“IT is time to act because the deficit is increasing due to decreasing oil revenues” — This is the message or rather the warning from the biggest financial body to our Kuwaiti government. Kuwait has been advised to bring order to its financial house; otherwise its ratings will be downgraded, similar to what happened recently to Bahrain and Oman.
This warning to our government came from one of the biggest rating agency in the world namely Moody’s. It stressed that the government, if it is serious, must act and apply some of the recommendations of the International Monetary Fund (IMF) and the World Bank.
Despite the large number of studies carried out by the global financial institutions, one is yet to witness any major changes in our fiscal policy, which can revive the economy and minimize the huge deficits ranging between KD 6 billion to KD 8 billion in Kuwait’s annual budgets.
Last week, our finance minister declared a six-point economic reform plan which includes privatization of some government-owned agencies such as the airport, some affiliates of the oil sector such as Liquefied Petroleum Gas (LPG) plant, transportation and marine authorities. Such plans are in order but when will they be applied? This is the challenge and the reason why international agencies are not optimistic about our government’s intention to implement the plans, even though it is the right course to take.
The recent increase in the prices of fuel, electricity and water in many Arabian Gulf countries was applied within 24 hours’ notice, but we in Kuwait are still debating and discussing about reaching some weak compromise concerning this issue. This clearly indicates the seriousness of other countries in the region in proceeding with economic reforms without wasting time. On the other hand, the matter is still under discussion in Kuwait regarding when and how to go ahead with the plans or whether it is better to wait until next year. No one knows what the need is to wait for another nine months, when the revenues are running dry and the international rating agencies are running out of time.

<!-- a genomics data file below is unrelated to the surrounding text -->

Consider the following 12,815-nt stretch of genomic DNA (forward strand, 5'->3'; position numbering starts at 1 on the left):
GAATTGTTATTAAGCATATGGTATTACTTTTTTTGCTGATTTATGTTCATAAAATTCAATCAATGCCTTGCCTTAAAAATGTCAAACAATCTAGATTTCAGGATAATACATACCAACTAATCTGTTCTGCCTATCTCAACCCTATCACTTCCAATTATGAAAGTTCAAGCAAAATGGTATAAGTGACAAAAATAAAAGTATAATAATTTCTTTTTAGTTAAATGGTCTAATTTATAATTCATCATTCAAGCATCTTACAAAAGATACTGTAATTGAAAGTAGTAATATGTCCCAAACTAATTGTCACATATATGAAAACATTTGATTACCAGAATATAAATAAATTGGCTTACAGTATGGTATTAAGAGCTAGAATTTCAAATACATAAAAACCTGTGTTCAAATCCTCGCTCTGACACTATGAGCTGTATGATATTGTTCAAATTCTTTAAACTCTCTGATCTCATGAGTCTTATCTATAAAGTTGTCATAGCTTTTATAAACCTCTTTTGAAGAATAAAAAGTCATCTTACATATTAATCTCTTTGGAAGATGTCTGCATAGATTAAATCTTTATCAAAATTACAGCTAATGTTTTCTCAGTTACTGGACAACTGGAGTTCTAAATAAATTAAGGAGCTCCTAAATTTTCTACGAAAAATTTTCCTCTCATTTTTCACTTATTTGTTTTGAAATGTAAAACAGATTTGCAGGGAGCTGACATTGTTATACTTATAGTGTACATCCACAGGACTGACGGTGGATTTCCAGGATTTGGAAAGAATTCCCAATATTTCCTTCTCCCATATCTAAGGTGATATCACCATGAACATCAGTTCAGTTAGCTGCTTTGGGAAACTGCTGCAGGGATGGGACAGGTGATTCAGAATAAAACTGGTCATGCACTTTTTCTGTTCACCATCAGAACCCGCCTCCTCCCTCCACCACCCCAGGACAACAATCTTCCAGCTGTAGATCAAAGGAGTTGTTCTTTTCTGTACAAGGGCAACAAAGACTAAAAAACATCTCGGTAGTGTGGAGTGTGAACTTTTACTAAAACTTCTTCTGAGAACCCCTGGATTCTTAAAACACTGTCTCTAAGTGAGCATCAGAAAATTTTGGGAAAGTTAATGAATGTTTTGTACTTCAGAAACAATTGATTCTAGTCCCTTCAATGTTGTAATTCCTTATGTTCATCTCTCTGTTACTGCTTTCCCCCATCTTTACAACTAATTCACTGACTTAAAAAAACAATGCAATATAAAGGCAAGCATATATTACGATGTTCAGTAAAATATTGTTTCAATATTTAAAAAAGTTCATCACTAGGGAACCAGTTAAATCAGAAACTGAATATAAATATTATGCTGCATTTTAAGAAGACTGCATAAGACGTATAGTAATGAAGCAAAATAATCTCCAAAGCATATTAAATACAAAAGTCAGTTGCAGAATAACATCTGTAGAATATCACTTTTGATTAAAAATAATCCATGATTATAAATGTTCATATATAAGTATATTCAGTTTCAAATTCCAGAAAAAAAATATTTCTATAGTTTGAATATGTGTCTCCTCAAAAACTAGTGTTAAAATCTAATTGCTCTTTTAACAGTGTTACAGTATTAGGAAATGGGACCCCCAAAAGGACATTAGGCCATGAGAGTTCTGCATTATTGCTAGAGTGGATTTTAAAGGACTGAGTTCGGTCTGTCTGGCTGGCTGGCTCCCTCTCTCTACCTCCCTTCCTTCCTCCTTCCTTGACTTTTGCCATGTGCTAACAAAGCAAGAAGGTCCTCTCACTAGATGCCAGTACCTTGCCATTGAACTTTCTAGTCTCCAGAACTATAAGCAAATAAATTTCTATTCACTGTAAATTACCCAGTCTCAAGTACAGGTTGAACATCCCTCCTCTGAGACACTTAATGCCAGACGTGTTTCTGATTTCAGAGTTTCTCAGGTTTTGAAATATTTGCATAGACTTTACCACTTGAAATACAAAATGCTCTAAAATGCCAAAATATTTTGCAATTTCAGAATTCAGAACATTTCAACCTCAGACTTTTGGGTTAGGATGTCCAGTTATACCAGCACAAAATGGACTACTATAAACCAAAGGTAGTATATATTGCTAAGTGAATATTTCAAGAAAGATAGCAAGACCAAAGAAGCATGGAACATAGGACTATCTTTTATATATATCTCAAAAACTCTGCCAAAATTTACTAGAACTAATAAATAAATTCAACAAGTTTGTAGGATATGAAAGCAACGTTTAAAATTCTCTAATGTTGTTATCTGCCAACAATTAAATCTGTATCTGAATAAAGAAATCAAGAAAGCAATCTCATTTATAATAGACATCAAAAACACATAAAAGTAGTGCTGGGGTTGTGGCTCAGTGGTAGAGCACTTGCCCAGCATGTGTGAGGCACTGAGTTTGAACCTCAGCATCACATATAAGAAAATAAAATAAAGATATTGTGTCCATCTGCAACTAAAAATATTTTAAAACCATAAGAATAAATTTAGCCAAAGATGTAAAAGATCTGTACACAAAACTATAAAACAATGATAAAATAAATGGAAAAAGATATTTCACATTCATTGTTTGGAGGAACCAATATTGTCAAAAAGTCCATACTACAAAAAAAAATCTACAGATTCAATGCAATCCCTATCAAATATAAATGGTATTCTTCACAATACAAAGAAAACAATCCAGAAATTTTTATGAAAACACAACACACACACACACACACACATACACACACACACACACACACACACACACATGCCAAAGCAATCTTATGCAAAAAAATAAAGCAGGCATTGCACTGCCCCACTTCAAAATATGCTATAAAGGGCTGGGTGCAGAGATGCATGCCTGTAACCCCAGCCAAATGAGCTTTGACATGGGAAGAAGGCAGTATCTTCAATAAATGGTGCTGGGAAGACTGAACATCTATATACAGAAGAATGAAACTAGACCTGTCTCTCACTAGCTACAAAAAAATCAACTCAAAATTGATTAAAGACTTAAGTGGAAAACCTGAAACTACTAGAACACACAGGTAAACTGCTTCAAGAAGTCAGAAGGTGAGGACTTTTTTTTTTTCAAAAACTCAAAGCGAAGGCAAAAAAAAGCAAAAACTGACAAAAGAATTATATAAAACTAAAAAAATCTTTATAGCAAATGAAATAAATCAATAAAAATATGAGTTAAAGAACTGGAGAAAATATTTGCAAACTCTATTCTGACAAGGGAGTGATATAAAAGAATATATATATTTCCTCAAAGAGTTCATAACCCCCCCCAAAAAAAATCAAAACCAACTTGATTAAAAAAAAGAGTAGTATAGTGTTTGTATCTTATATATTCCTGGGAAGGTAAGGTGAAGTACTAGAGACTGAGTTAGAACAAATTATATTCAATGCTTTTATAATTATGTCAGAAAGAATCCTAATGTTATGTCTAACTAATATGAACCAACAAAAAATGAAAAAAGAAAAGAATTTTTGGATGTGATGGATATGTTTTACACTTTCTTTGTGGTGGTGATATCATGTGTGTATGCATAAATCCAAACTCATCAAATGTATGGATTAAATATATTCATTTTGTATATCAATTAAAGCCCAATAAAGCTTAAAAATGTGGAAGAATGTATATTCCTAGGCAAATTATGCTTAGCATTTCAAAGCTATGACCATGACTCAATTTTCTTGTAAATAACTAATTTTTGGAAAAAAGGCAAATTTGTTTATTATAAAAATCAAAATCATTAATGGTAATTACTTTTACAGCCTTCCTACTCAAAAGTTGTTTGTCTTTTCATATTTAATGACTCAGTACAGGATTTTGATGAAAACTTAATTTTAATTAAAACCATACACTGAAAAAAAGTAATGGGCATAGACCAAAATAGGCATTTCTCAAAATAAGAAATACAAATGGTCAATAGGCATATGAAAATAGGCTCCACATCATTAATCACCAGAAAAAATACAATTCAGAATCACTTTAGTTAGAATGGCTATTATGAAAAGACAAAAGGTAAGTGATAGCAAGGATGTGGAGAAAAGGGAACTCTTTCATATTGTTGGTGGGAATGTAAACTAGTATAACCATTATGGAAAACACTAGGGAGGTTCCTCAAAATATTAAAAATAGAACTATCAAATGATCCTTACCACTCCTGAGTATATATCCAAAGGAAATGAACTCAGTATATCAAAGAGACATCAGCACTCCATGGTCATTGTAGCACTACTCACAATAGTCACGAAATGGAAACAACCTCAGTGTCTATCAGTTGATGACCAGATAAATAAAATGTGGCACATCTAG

The government’s six-point reform document includes 41 short-term and medium-term programs which are aimed at boosting non-oil revenues, cutting down public expenditures and reducing budget deficits. It also recommends allowing joint private and public ownership of certain industries, as in the case of the ownership of Kuwait National Petroleum Company (KNPC) in the 1960s, or the fully private company like Kuwait Oil Tanker Company or the current joint venture EQUATE with Dow Company.
Indeed, Kuwait can come up with great ideas and ventures but we lack in ability for implementation. This is why the international rating agencies sent the message to bring order to our economical house or we will end up being downgraded like some other Gulf countries. Having no income to cover our expenses indicates that Kuwait will decline and continue to do so for the next 3-4 years. We have to either come up with genuine solutions or end up facing the downgrade. The deficit is huge and within the range of KD 6-8 billion. This is bound to increase if we continue to eat from our reserves and offer nothing.
The challenge we are facing is — increasing deficit and decreasing income if oil prices continues to stay below the level of $50 per barrel. This means we are unable to meet our budget, which, therefore, is our concern.
By Kamel Al-Harami
Independent Oil Analyst